“Our partnership with AFWERX and the Air Force has been transformative,” Joby’s Chief Executive Officer JoeBen Bevirt said in a release. Agility Prime “has given us access to facilities, resources, and equipment that accelerated testing and allowed us to prove out the reliability and performance of our aircraft.”
Beta is also on track to reach the same certification milestone with its Alia, designed to fly up to six people as far as about 280 miles. The company aims to start flying from Springfield, Ohio, to the former Plattsburgh Air Force Base in New York—more than a 700-mile drive by car—by the end of March. The journey will be aided by a chain of charging stations along the route.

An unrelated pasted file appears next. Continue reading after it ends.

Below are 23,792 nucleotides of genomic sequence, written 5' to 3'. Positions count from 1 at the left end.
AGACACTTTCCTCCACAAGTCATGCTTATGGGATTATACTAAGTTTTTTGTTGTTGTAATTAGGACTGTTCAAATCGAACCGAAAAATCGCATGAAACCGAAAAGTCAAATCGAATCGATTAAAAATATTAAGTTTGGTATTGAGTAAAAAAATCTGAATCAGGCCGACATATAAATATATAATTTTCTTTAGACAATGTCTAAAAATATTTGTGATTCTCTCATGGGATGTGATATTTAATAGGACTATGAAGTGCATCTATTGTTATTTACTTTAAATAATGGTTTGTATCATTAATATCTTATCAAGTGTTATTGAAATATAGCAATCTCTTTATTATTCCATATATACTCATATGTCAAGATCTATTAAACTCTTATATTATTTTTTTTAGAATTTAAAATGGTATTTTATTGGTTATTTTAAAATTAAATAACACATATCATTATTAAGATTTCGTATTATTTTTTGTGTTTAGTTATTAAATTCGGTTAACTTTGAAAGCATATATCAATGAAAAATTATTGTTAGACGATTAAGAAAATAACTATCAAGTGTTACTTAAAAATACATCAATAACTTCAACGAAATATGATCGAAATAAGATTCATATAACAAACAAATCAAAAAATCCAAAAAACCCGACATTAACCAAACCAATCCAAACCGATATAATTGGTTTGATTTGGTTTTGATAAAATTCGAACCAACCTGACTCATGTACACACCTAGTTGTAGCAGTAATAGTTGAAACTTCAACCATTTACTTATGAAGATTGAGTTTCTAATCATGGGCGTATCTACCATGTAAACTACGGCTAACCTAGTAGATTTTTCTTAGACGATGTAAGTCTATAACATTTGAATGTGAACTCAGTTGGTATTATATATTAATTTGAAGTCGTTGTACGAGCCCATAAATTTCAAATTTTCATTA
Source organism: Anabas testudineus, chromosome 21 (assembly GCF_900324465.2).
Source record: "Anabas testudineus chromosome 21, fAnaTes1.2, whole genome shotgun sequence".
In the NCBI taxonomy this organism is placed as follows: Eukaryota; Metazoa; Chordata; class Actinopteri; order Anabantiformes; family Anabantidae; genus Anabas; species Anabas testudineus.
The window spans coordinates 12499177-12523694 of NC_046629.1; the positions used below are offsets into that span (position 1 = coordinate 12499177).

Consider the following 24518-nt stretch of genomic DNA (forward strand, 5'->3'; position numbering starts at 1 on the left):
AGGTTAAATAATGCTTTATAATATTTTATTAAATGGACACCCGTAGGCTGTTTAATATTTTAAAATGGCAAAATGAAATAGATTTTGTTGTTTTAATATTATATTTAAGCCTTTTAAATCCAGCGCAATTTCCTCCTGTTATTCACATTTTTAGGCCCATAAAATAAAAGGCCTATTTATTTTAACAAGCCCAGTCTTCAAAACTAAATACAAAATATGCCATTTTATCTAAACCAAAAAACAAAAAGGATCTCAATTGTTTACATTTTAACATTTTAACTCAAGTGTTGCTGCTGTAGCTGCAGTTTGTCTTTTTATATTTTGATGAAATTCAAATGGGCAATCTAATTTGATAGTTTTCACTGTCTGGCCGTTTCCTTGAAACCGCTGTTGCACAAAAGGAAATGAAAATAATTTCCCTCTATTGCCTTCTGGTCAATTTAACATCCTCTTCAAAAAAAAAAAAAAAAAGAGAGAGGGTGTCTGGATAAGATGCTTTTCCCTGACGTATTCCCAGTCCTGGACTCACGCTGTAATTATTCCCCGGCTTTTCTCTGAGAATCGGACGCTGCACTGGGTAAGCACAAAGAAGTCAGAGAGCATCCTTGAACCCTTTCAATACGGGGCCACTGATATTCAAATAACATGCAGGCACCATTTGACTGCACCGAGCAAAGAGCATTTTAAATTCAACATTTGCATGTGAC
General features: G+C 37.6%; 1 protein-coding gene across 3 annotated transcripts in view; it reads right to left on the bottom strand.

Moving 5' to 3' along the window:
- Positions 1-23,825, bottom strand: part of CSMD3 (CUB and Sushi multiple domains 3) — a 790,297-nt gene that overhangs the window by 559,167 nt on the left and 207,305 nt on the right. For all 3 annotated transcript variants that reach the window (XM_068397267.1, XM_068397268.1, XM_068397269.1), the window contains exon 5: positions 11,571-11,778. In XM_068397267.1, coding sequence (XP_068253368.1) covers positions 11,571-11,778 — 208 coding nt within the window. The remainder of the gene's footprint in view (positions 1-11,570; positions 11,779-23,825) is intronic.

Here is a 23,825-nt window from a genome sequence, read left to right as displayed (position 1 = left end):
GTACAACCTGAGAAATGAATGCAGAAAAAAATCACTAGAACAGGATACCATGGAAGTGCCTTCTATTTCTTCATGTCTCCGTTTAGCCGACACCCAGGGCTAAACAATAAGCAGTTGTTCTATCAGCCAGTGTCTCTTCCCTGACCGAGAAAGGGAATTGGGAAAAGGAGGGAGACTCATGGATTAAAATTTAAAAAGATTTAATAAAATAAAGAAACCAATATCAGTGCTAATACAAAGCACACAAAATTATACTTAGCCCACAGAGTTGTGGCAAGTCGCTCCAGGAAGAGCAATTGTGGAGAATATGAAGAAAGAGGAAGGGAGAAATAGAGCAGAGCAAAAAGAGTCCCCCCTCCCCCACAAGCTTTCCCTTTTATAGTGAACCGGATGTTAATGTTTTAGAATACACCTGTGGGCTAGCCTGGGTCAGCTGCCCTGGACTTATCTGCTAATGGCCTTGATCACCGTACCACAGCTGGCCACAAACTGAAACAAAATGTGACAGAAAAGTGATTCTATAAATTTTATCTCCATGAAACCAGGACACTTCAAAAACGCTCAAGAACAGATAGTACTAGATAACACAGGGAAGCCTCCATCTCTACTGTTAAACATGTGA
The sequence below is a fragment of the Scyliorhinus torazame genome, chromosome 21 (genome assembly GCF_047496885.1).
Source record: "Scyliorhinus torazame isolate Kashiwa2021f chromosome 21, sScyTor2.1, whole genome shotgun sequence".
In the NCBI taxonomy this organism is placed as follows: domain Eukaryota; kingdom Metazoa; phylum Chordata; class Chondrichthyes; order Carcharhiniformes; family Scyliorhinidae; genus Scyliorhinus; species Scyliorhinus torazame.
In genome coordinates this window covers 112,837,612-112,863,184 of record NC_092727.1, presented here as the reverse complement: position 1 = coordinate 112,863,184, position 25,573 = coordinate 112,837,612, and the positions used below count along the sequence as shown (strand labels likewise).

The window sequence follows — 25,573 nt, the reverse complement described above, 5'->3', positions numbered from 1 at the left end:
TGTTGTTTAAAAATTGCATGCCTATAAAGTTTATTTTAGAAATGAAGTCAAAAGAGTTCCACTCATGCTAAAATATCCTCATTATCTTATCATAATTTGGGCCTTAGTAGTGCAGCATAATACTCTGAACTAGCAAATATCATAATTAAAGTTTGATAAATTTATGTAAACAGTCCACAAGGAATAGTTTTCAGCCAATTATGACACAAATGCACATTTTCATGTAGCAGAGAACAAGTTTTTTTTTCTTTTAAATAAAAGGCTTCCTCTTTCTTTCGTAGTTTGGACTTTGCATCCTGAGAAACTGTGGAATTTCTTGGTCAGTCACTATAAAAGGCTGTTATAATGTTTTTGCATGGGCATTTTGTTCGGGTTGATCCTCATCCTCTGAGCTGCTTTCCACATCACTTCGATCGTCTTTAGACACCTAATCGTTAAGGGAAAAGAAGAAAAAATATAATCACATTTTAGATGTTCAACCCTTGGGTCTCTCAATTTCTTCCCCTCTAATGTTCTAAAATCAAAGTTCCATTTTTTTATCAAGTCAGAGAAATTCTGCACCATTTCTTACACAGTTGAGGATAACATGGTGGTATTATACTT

Two other companies are nearing airworthiness approval, but the Air Force declined to identify them.
Agility Prime’s “air race to certification” is a three-phase path to military certification and potential procurement and will run through mid-December 2021. The Air Force hopes it will provide a long-term model for streamlining flight approvals from both civilian and military agencies.
- The air race is intended to bolster the vertical flight market for three types of ORBs:
- 3-8 passengers, traveling at least 100 miles at speeds greater than 100 mph
- 1-2 passengers
- Unmanned, but rated for a maximum 1,320 lbs gross takeoff weight.
Participants are still studying potential military-use cases and acknowledge there may be missions they haven’t identified yet. Troops throughout the Defense Department are working with the program to suggest how the aircraft could help each of the armed forces.